The Boy Who Found His Veins

By Alex Moutoux

Imagine the small boy who was always being pushed around by the bigger kids. He came home from school every day with bruises, scrapes and burns. He very badly wanted to be big and strong like the other boys. He needed some muscles but, alas, he could never seem to build anything of substance.

Vein Finder The boy envied the men with vein popping big muscles. His work at the gym eventually produced some small benefits, but he could never achieve true vein popping muscles. He desperately wanted others to be able to see his veins. Maybe if they could see inside they would understand the strength of his character.

That day would come but only through the help of some vein popping electronics.

Click here to build your own Vein Finder Kit.

I set out to build a project I found on Instructables called an LED Vein Finder. While this is a great way for the muscle-challenged to get in touch with their inner veins, it might also be a great project for those who require regular intravenous injections. At a minimum it's a fun DIY project.

Even scarier than getting beat up on the playground was the challenge of building this DIY project as a Jameco intern. While this is a beginner project, my experience building electronics is limited to my AP Physics class in high school.

I began by sifting through the Jameco catalog to find the right products. This was hard for someone whose previous catalog experience was limited to SkyMall. Once I acquired all the materials, it was time to begin drilling and cutting the plastic enclosure for the vein finder. I suggest wearing some kind of mask or cloth around your mouth, along with safety glasses, because my ensuing afternoon created a synthetic cloud. After preparing the enclosure, I went about cutting the tenacious PCB. I chose to do battle with a precision blade – I do not recommend this. While I conquered the PCB in the end, a rotary tool or a jigsaw would have been much better. To my pleasant surprise, I did not have too much trouble soldering the LEDs and resistors, even though it was my first time. My good fortunes did not last long though, as I realized I had put the LEDs facing the wrong way, so my cut-out on the PCB for the switch was also on the wrong side. Everyone told me that this was an honest mistake and I did my best to believe them. In trying to fix the problem by cutting another place for the switch, I snapped the board entirely. One very careful super glue job later, I was back on track. Did I mention that this was my first DIY project?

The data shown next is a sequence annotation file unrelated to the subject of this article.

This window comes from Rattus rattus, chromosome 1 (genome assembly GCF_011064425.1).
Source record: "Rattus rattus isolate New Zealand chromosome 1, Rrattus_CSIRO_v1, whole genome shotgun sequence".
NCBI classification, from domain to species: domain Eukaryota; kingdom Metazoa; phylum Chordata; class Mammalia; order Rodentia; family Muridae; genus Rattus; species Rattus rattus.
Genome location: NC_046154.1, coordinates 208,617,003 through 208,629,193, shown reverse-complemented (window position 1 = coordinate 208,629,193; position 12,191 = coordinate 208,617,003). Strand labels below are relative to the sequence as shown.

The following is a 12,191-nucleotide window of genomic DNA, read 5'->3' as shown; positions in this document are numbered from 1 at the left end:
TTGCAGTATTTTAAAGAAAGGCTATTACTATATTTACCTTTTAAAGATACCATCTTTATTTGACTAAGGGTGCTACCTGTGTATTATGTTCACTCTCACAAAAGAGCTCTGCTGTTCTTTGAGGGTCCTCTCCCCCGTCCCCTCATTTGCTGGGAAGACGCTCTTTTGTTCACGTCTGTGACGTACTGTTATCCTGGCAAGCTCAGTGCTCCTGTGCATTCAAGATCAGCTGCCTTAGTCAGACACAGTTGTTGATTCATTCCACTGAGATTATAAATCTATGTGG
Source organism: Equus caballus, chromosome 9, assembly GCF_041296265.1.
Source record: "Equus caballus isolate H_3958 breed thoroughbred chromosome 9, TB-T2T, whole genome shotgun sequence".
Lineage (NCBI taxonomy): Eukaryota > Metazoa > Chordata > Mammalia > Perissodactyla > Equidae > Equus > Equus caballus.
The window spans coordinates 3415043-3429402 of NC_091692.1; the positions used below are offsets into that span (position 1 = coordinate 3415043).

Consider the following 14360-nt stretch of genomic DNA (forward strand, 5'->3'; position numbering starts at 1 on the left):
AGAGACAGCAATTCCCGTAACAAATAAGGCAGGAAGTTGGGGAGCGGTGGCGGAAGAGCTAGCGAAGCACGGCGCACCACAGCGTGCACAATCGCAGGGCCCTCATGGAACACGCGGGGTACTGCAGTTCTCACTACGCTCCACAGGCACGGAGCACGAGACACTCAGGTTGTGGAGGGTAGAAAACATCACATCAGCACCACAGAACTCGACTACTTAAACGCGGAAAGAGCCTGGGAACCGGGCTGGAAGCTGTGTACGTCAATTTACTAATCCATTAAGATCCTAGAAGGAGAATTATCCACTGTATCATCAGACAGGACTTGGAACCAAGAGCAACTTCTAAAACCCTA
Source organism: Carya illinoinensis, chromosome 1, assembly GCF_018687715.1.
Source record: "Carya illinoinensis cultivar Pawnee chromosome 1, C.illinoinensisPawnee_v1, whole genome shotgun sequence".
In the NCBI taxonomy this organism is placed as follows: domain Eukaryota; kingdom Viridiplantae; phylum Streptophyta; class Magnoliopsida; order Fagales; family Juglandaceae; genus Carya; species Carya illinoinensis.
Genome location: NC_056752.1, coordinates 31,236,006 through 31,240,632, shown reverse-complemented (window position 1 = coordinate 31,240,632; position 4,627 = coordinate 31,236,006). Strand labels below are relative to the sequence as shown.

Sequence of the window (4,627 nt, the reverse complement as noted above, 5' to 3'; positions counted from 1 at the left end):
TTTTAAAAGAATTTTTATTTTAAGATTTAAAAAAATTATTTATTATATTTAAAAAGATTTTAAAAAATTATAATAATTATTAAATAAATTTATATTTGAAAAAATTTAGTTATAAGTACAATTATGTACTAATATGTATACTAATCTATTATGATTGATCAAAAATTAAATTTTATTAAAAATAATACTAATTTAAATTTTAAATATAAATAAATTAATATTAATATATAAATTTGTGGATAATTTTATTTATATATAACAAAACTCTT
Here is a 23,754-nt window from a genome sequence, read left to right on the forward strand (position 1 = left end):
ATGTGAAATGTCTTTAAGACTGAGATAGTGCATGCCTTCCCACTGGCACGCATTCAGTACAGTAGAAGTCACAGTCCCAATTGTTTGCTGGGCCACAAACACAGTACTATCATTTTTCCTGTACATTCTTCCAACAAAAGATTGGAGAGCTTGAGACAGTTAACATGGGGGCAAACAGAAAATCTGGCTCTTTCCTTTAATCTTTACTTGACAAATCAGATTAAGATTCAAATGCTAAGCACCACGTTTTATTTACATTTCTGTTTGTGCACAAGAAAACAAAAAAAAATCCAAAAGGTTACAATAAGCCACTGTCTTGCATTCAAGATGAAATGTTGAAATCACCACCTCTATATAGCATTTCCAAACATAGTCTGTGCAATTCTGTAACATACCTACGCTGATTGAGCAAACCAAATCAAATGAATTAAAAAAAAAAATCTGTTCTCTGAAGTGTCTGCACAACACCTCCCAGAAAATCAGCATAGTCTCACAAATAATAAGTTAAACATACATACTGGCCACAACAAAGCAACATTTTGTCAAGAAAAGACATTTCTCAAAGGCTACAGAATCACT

I managed to finish the circuit relatively easily, but not without several very helpful hints from Jameco product wizard Ryan Winters, who could heal all electronics with the wave of a hand.

With the circuit completed, I assembled the PCB and switch in the enclosure, screwed the top shut, flipped the switch and watched as none of the lights illuminated. I was depressed and confused because earlier I tested the circuit with one AA battery and most of the LEDs lit up, albeit faintly. Ryan arrived on the scene, glanced at my project (and probably asked himself why they ever hired me as a summer intern) and noticed that my battery contacts were not connected. Somewhat condescendingly, he said, "Electricity likes to flow in a circle, you know that, right?"

Feeling a little worse and pondering a future career in accounting, I soldered on a paperclip to solve the problem and finally watched the LEDs illuminate. In a dark room, with the enclosure pressed against my arm, I could see my veins appear a dark red, standing out from the pink glow of my skin.

I had done it. My veins popped right out or at least it looked that way. Who needs big bulky muscles when they could build the vein finder instead!

The first sight of my working creation was invigorating. I now understood the DIY fervor and the drive to create, construct and push the limits of one's creativity. The pride one has in his own creation is unmatched and will spawn a perpetual thirst for creating that keeps the world of invention alive.

Alex Moutoux attends UCLA and is a Physical Sciences major. He is fascinated by science and technology of all sorts, and keeps up to date with recent technological developments.

If you have an electronics story or project you'd like to share, please email [email protected].